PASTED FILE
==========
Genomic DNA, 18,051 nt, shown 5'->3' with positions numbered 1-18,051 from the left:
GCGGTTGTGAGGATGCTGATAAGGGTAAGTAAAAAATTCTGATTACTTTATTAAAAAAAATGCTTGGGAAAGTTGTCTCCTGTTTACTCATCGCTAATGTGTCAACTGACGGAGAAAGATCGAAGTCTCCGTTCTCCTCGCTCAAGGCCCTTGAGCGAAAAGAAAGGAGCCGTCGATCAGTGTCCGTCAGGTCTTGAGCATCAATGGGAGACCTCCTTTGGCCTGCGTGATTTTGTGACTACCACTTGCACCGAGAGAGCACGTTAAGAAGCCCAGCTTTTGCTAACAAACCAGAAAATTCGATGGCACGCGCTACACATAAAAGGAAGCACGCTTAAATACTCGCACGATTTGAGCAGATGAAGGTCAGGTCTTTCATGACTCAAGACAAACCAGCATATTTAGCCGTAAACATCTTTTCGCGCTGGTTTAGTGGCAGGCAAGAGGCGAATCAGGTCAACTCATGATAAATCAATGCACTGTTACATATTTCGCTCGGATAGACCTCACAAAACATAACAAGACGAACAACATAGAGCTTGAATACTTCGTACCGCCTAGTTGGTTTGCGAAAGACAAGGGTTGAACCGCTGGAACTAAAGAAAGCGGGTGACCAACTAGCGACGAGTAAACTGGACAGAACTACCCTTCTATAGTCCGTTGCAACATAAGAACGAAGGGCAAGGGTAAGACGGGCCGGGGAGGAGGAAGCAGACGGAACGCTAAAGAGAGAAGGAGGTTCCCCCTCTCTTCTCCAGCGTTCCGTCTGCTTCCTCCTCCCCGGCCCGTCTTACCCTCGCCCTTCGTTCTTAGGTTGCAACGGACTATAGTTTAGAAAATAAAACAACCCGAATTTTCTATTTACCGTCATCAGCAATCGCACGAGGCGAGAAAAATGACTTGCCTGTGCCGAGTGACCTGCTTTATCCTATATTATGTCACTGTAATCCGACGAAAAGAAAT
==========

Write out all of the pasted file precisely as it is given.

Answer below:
Genomic DNA, 18,051 nt, shown 5'->3' with positions numbered 1-18,051 from the left:
GCGGTTGTGAGGATGCTGATAAGGGTAAGTAAAAAATTCTGATTACTTTATTAAAAAAAATGCTTGGGAAAGTTGTCTCCTGTTTACTCATCGCTAATGTGTCAACTGACGGAGAAAGATCGAAGTCTCCGTTCTCCTCGCTCAAGGCCCTTGAGCGAAAAGAAAGGAGCCGTCGATCAGTGTCCGTCAGGTCTTGAGCATCAATGGGAGACCTCCTTTGGCCTGCGTGATTTTGTGACTACCACTTGCACCGAGAGAGCACGTTAAGAAGCCCAGCTTTTGCTAACAAACCAGAAAATTCGATGGCACGCGCTACACATAAAAGGAAGCACGCTTAAATACTCGCACGATTTGAGCAGATGAAGGTCAGGTCTTTCATGACTCAAGACAAACCAGCATATTTAGCCGTAAACATCTTTTCGCGCTGGTTTAGTGGCAGGCAAGAGGCGAATCAGGTCAACTCATGATAAATCAATGCACTGTTACATATTTCGCTCGGATAGACCTCACAAAACATAACAAGACGAACAACATAGAGCTTGAATACTTCGTACCGCCTAGTTGGTTTGCGAAAGACAAGGGTTGAACCGCTGGAACTAAAGAAAGCGGGTGACCAACTAGCGACGAGTAAACTGGACAGAACTACCCTTCTATAGTCCGTTGCAACATAAGAACGAAGGGCAAGGGTAAGACGGGCCGGGGAGGAGGAAGCAGACGGAACGCTAAAGAGAGAAGGAGGTTCCCCCTCTCTTCTCCAGCGTTCCGTCTGCTTCCTCCTCCCCGGCCCGTCTTACCCTCGCCCTTCGTTCTTAGGTTGCAACGGACTATAGTTTAGAAAATAAAACAACCCGAATTTTCTATTTACCGTCATCAGCAATCGCACGAGGCGAGAAAAATGACTTGCCTGTGCCGAGTGACCTGCTTTATCCTATATTATGTCACTGTAATCCGACGAAAAGAAAT